The rock-musician-turned-activist Bono wants you to know: You, too, can be a lobbyist, and all you need is an iPhone.
ONE, the anti-poverty group co-founded by Bono, launched an app Wednesday that lets iPhone users call their lawmakers at the touch of a button. It even provides a script of what to say.
The project is one of several efforts by advocacy groups to use mobile technology to harness the power of their grass roots and pressure Members of Congress.
By making it easy for someone to lobby while in line at the post office or while watching television, the group expects to have many more of its 2.5 million grass-roots supporters involved in influencing policy.
"It arms our army with a much more effective and potent organizing tool," Jeff Davidoff, ONE's chief marketing officer, said. "We think that mobile technology is the next step."
Other organizations seem to agree. In the past year, Amnesty International, Human Rights Watch and the American Cancer Society have also created applications for smartphones and portable devices.
Such membership-based nonprofit groups rely on the size of their grass-roots base to influence Congress. Mobile tools make it easier to engage millions of people in those efforts and, as more people use their cellphones to connect to the Internet, to expand their base.
ONE's app, which was developed in partnership with the digital consultancy @radical.media, combines social media tools from Facebook with news about the organization's global work and petitions that call for Congressional action. Users who provide a ZIP code are connected to their Representatives and regional ONE coordinators.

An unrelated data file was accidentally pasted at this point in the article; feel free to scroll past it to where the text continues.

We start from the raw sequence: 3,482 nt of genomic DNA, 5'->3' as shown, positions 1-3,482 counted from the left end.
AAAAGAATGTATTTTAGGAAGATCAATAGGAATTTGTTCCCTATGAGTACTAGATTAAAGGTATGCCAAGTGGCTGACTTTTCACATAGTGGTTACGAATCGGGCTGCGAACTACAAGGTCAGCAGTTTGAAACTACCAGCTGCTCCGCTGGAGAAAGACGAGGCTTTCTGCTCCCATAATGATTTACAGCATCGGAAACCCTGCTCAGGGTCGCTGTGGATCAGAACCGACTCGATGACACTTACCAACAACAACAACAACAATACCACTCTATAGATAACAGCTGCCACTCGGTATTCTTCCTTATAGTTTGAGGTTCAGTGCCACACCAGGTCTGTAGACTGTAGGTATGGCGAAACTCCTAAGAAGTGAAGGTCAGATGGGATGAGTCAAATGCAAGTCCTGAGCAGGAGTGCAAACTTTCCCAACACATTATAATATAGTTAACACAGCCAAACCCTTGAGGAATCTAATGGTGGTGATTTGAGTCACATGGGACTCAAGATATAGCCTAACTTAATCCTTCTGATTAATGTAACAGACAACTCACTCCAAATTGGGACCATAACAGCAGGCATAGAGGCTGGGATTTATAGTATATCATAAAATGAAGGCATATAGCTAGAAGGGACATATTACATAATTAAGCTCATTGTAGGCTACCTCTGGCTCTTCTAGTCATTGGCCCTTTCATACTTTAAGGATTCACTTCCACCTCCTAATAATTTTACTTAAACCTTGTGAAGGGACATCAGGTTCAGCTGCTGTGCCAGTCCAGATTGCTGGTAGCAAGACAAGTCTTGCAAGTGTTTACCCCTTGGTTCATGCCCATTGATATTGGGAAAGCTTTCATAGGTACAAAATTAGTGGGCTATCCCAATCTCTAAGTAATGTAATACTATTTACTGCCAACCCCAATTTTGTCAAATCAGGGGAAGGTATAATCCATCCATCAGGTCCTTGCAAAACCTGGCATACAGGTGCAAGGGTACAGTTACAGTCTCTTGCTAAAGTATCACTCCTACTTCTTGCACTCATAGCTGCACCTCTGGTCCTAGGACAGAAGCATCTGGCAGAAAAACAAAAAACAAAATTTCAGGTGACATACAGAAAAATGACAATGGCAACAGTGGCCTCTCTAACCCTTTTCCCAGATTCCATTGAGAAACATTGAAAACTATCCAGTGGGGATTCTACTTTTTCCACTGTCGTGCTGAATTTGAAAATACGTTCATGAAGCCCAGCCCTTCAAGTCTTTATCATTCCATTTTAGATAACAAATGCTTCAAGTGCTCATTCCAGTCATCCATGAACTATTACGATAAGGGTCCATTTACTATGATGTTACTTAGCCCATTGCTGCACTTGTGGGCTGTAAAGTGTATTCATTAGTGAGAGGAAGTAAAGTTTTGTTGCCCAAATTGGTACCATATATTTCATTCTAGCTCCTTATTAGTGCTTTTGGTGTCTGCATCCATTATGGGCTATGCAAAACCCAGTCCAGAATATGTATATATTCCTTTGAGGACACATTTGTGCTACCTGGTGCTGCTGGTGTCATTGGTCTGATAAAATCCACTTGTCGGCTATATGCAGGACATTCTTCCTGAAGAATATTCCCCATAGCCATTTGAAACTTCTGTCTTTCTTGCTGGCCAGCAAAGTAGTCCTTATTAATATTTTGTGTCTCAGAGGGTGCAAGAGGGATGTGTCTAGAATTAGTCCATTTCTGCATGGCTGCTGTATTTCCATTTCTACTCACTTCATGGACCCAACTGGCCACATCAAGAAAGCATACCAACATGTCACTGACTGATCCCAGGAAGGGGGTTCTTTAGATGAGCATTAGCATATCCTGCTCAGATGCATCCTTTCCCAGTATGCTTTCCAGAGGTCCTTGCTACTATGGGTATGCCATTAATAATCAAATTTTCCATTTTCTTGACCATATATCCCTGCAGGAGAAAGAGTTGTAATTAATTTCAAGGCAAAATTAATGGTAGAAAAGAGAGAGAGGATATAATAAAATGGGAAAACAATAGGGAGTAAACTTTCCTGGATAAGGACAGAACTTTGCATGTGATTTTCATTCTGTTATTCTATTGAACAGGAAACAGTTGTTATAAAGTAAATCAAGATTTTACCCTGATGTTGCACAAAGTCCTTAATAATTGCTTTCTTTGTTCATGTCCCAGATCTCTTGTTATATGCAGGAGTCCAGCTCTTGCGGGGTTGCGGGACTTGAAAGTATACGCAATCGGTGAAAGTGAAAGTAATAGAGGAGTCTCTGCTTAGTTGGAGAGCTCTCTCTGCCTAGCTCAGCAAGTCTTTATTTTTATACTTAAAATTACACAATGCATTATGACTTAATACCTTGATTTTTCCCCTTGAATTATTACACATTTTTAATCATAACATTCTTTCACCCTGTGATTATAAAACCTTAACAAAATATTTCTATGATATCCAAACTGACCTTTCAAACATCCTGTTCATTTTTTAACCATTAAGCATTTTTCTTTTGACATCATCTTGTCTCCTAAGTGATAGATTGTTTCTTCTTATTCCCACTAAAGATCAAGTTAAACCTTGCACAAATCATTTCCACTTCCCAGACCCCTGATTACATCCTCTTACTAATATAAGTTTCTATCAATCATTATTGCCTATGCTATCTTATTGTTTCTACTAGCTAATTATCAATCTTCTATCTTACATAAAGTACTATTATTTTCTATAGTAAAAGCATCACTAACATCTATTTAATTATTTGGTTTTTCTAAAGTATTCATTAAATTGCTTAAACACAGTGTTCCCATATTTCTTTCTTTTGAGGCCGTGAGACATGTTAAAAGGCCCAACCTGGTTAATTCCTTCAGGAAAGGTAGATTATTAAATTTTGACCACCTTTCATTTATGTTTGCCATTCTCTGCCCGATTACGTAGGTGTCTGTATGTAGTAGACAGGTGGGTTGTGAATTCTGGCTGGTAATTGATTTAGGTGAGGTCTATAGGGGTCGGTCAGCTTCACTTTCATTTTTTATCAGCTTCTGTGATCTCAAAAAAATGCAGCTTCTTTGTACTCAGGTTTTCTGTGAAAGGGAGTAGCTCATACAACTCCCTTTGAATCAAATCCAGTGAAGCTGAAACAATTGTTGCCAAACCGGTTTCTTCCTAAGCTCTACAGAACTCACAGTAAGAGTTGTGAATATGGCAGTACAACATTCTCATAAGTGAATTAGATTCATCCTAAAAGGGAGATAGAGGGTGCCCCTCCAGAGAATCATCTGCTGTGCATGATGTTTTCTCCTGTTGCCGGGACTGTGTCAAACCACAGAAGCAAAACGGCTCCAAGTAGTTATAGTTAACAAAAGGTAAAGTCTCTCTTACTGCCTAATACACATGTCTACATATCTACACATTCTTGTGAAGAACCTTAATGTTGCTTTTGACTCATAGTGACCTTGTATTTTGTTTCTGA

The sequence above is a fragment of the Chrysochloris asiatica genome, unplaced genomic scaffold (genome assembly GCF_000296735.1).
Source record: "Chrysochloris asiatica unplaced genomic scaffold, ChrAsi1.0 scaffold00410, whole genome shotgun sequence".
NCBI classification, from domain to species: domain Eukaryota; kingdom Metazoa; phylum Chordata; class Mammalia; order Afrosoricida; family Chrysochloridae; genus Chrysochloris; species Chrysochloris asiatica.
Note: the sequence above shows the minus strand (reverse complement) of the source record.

Davidoff said mobile advocacy is designed to enhance, not replace, more traditional ways of influencing lawmakers. ONE still plans to bring hundreds of activists to Capitol Hill each year for in-person meetings.
"We frequently get asked, 'Do we need a large number of people doing small things, or a small number of people doing large things?' The answer is yes to both," he said.
As ONE seeks to expand its base, that means tapping into the technology used by young people.
"We joke that it's about as antiquated to require you to come to ONE.org as it is to be standing on a corner with a clipboard," Davidoff said.
Yet there is no consensus on whether mobile apps can actually change votes on Capitol Hill.
John Murphy, whose Zuri Group creates mobile tools for nonprofits, said the technology's greatest advantage is the ease of sharing information. After signing a petition, ONE app users are prompted to invite friends on Facebook to do the same and to share their action via Twitter.
"Whether it's new dollars or new donors, you do see a bump once you tap into these networks," Murphy said. "Once [users] have taken action, they have the ability to spread the word. That's where we have really seen this gain."